Shark killed Australia
Photos of a caught-and-killed, at least four-meter long tiger shark, emerged Tuesday on Facebook and it received flak among social media users. Pictured: A gigantic 7.4 metre Great White Shark replica 'floats' into Sydney Harbour on Nov. 26, 2013 as it returns from Melbourne after being away for over a year. Getty Images/AFP/Greg Wood

Photos of a massive tiger shark, which some reports estimated to be as big as 20 feet long, emerged Tuesday on Facebook, prompting outraged messages from social media users. The shark was reportedly caught by a fisherman, identified only as Matthew, near Australia’s Gold Coast last month.

The dead shark is seen aboard a commercial fishing boat off Nine Mile Reef in northern New South Wales, the Daily Mail reported. Social media users condemned the shark's killing while others compared the incident to the killing of Cecil, a protected lion hunted down in a Zimbabwe forest by an American dentist.

The picture was posted on Facebook by Byron Bay resident Geoff Brooks and was widely circulated on the social networking site. The opposition to the shark's killing comes despite some surfers in the region pushing for a shark cull following an increased number of attacks on humans.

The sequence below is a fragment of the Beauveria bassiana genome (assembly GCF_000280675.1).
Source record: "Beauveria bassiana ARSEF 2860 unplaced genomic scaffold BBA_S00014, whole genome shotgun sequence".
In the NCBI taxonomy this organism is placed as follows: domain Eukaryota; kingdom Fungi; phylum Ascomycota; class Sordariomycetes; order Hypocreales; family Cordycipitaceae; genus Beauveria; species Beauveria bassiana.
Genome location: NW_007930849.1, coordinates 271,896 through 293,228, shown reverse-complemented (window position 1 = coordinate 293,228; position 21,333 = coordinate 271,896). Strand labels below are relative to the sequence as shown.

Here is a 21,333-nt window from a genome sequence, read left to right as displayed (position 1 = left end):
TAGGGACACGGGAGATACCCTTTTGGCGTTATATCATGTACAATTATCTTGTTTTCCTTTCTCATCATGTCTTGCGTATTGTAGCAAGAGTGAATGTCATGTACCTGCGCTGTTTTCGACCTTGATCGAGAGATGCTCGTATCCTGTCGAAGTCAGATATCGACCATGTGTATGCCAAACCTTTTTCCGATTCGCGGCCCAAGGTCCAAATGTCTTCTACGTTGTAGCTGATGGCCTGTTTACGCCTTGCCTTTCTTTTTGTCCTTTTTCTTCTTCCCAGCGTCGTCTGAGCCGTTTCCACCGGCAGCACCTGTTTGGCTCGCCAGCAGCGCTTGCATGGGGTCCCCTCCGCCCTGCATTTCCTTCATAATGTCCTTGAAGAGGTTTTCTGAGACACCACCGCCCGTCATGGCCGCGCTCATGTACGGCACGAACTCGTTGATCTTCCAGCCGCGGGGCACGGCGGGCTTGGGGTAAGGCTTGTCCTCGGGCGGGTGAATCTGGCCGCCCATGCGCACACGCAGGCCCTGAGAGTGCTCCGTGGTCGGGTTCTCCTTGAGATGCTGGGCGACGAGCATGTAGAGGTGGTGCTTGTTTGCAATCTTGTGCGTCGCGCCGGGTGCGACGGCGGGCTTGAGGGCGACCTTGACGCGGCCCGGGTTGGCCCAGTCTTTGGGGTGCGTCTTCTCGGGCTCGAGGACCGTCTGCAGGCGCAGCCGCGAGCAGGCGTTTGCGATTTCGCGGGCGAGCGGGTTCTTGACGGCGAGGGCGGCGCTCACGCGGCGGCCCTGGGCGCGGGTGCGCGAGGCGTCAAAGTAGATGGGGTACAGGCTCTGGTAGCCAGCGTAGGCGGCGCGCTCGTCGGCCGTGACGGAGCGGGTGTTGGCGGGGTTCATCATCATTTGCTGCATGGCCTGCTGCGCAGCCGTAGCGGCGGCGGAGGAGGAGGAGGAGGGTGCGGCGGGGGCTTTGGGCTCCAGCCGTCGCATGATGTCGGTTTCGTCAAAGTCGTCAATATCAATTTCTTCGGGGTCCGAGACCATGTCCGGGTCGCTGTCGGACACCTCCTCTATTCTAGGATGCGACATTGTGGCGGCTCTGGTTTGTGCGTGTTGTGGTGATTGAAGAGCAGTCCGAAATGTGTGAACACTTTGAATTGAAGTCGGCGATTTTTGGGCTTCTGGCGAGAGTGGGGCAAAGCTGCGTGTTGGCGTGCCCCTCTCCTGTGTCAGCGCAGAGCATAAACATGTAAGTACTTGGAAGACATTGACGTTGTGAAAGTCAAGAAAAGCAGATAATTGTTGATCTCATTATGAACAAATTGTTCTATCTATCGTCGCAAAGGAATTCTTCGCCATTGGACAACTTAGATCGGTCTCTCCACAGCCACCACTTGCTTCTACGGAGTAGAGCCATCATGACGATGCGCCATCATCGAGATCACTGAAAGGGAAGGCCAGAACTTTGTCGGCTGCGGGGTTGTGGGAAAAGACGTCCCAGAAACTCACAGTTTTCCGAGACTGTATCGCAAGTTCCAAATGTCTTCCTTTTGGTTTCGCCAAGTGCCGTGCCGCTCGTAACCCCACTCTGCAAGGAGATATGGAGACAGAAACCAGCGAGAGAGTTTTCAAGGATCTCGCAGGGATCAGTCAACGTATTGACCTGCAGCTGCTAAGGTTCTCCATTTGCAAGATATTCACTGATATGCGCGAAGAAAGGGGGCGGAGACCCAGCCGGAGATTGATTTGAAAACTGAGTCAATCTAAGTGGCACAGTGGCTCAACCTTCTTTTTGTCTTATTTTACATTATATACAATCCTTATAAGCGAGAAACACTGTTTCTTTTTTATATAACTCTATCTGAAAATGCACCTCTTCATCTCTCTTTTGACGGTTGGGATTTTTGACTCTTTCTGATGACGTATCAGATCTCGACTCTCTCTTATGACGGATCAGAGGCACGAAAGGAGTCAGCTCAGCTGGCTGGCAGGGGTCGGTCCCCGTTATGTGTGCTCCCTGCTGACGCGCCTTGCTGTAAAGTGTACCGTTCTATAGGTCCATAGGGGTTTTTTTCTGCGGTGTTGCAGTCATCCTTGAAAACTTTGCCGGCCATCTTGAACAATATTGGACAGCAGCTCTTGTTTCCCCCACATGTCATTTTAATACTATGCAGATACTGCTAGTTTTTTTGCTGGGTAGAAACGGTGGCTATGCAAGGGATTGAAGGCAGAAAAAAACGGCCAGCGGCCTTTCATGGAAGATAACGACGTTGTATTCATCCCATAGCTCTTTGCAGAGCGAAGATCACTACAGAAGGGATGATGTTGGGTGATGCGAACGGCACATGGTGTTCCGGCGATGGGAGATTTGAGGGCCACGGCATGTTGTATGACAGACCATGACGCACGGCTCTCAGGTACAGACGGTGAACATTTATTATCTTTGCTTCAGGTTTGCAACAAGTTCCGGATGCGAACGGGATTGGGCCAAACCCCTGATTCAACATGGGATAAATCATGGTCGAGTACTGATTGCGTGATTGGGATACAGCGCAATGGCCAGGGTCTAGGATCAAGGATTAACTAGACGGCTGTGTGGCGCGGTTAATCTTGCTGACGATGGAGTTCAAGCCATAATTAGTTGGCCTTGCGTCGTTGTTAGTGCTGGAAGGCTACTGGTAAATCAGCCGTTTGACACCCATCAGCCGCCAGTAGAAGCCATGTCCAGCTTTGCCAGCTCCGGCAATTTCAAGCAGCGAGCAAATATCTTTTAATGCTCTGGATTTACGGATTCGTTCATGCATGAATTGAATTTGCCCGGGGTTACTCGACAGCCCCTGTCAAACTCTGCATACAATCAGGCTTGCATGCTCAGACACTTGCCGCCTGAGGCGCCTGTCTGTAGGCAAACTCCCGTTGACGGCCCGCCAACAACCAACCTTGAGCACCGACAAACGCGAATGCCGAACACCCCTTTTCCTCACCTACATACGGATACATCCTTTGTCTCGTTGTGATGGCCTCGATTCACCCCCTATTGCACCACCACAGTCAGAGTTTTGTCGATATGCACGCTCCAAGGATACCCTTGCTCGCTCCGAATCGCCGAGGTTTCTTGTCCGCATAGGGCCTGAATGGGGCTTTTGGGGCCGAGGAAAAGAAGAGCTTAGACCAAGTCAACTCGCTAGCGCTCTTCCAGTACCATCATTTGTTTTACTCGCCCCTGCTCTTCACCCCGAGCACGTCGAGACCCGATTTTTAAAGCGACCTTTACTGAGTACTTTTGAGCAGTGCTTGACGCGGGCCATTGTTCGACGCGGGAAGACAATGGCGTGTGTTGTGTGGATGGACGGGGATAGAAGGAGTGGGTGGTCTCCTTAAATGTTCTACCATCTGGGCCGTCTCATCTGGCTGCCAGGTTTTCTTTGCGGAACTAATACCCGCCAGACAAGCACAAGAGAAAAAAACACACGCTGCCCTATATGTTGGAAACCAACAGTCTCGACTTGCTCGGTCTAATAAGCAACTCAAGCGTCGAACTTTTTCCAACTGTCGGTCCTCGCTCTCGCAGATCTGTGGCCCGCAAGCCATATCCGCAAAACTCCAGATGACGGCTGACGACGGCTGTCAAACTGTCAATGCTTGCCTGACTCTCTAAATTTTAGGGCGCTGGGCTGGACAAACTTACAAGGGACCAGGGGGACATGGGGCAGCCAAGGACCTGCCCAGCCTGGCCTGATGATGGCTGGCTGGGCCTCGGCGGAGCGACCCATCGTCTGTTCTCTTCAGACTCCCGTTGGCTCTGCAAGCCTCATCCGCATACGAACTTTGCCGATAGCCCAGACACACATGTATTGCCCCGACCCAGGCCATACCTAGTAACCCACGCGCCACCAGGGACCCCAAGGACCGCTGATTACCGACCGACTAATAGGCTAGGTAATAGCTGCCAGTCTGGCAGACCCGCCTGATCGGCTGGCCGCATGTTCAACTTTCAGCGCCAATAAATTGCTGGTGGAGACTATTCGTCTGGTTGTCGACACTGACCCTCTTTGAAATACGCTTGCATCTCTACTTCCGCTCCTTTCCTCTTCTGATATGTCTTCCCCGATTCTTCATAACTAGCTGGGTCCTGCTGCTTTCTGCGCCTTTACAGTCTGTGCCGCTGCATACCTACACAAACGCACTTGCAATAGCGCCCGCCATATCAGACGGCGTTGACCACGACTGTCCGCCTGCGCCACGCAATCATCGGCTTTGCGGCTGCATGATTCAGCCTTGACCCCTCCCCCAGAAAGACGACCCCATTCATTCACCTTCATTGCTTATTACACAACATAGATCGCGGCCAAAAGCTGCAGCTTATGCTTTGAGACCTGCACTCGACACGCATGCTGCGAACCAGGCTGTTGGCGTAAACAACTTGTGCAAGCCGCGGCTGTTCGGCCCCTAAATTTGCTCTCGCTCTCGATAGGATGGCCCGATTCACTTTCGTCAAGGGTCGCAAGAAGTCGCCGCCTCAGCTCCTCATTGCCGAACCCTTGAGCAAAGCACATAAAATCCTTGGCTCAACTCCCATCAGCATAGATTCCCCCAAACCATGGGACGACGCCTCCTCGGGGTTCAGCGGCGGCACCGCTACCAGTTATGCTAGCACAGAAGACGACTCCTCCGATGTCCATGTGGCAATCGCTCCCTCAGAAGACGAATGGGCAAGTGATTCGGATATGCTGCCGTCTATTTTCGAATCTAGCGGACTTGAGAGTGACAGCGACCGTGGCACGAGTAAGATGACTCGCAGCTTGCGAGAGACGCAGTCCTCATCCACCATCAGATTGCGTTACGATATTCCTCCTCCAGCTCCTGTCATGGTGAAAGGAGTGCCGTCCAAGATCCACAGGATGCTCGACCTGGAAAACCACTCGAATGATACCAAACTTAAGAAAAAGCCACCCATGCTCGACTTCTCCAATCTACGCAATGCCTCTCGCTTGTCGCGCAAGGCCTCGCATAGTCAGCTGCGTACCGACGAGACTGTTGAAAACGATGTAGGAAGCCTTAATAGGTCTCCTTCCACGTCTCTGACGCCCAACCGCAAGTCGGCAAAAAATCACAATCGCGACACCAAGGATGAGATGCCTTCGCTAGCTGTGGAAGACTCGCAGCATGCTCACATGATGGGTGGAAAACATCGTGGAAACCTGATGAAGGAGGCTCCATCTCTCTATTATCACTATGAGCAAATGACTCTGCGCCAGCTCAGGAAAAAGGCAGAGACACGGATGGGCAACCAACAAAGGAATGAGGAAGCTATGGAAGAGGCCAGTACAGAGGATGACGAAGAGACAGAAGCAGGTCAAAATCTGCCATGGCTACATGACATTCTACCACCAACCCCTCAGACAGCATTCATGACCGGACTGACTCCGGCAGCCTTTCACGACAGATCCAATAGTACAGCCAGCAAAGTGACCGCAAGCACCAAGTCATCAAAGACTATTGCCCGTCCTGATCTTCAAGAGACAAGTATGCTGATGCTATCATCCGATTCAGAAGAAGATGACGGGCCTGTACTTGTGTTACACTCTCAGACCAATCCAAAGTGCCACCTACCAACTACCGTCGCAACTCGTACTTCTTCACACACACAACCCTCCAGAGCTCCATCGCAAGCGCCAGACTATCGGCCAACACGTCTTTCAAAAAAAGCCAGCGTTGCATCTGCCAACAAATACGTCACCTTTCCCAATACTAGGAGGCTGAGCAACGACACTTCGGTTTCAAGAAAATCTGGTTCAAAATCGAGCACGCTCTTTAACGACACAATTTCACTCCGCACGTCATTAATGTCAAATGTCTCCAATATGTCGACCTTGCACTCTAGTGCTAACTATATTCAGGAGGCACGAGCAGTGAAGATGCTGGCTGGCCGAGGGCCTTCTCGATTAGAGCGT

A report by the Northern Star, a local newspaper, cited Matthew as saying: "I was the one that took that photo and I was the one that caught that fish," adding: “I caught it fourteen miles off Tweed Heads [a town in New South Wales]."

The report added that Matthew kept only the jaw of the shark as a souvenir but sent the rest of the shark to fish markets.

Karl Goodsell, a spokesman for Positive Change for Marine Life said, according to Northern Star: "Eliminating individual species that are slow to reach sexual maturation and whose numbers are already under extreme pressure from human activities is not only influencing the balance of our oceans, but it is proven to not make any difference on shark/human interactions in all areas where culls have been carried out,” adding: "We need long-term funding for research if we ever want to prevent attacks and have a thorough understanding of our interactions with these animals."

The story has prompted the use of the hashtag #sharklivesmatter, which has reportedly been gaining traction since the photos emerged.

“Seen this a couple of times this morning. What gives anyone the right to kill these creatures in their own territory. We can't just leave alone can we?” Kate Lewoo commented on the photo of the shark shared by Positive Change on its Facebook page.

Iona Parnowski, another user on Facebook, said: “Why is it when people find something extraordinary. Their first thought is 'let's kill it'. A picture would of been more impressive.”

Debbie Groom, another Facebook user, wrote: “If this shark had a name like the recent Cecil the lion - THERE WOULD BE UPROAR !!”